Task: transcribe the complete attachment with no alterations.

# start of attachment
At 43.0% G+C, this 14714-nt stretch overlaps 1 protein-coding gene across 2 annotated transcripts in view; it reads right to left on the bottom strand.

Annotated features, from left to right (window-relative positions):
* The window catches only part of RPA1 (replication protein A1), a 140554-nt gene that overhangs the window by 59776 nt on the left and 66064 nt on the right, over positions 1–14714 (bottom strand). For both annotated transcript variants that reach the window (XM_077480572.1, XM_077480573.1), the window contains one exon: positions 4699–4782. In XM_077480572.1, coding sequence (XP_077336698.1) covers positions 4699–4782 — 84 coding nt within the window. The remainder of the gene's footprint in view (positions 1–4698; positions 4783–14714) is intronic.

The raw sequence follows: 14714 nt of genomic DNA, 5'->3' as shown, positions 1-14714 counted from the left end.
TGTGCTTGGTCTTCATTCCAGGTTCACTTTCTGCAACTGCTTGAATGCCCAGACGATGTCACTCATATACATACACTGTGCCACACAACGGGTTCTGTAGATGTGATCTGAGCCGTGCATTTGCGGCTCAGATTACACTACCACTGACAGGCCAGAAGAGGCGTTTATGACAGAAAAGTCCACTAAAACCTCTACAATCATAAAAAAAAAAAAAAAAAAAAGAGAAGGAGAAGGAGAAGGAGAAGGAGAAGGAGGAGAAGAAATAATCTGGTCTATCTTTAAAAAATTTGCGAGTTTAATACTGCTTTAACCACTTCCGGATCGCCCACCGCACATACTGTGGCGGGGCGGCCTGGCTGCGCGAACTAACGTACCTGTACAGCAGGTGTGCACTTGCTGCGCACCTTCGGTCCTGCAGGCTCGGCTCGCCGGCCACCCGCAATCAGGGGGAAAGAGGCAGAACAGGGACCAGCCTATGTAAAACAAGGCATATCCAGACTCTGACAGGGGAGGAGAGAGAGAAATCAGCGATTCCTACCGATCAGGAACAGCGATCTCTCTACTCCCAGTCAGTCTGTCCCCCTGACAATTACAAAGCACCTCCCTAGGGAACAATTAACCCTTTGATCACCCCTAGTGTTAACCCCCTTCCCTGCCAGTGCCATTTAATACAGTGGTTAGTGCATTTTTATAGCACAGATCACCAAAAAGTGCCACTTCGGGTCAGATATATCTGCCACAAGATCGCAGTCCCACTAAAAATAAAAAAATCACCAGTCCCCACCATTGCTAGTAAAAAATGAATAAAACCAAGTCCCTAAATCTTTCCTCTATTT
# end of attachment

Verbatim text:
At 43.0% G+C, this 14714-nt stretch overlaps 1 protein-coding gene across 2 annotated transcripts in view; it reads right to left on the bottom strand.

Annotated features, from left to right (window-relative positions):
* The window catches only part of RPA1 (replication protein A1), a 140554-nt gene that overhangs the window by 59776 nt on the left and 66064 nt on the right, over positions 1–14714 (bottom strand). For both annotated transcript variants that reach the window (XM_077480572.1, XM_077480573.1), the window contains one exon: positions 4699–4782. In XM_077480572.1, coding sequence (XP_077336698.1) covers positions 4699–4782 — 84 coding nt within the window. The remainder of the gene's footprint in view (positions 1–4698; positions 4783–14714) is intronic.

The raw sequence follows: 14714 nt of genomic DNA, 5'->3' as shown, positions 1-14714 counted from the left end.
TGTGCTTGGTCTTCATTCCAGGTTCACTTTCTGCAACTGCTTGAATGCCCAGACGATGTCACTCATATACATACACTGTGCCACACAACGGGTTCTGTAGATGTGATCTGAGCCGTGCATTTGCGGCTCAGATTACACTACCACTGACAGGCCAGAAGAGGCGTTTATGACAGAAAAGTCCACTAAAACCTCTACAATCATAAAAAAAAAAAAAAAAAAAAGAGAAGGAGAAGGAGAAGGAGAAGGAGAAGGAGGAGAAGAAATAATCTGGTCTATCTTTAAAAAATTTGCGAGTTTAATACTGCTTTAACCACTTCCGGATCGCCCACCGCACATACTGTGGCGGGGCGGCCTGGCTGCGCGAACTAACGTACCTGTACAGCAGGTGTGCACTTGCTGCGCACCTTCGGTCCTGCAGGCTCGGCTCGCCGGCCACCCGCAATCAGGGGGAAAGAGGCAGAACAGGGACCAGCCTATGTAAAACAAGGCATATCCAGACTCTGACAGGGGAGGAGAGAGAGAAATCAGCGATTCCTACCGATCAGGAACAGCGATCTCTCTACTCCCAGTCAGTCTGTCCCCCTGACAATTACAAAGCACCTCCCTAGGGAACAATTAACCCTTTGATCACCCCTAGTGTTAACCCCCTTCCCTGCCAGTGCCATTTAATACAGTGGTTAGTGCATTTTTATAGCACAGATCACCAAAAAGTGCCACTTCGGGTCAGATATATCTGCCACAAGATCGCAGTCCCACTAAAAATAAAAAAATCACCAGTCCCCACCATTGCTAGTAAAAAATGAATAAAACCAAGTCCCTAAATCTTTCCTCTATTT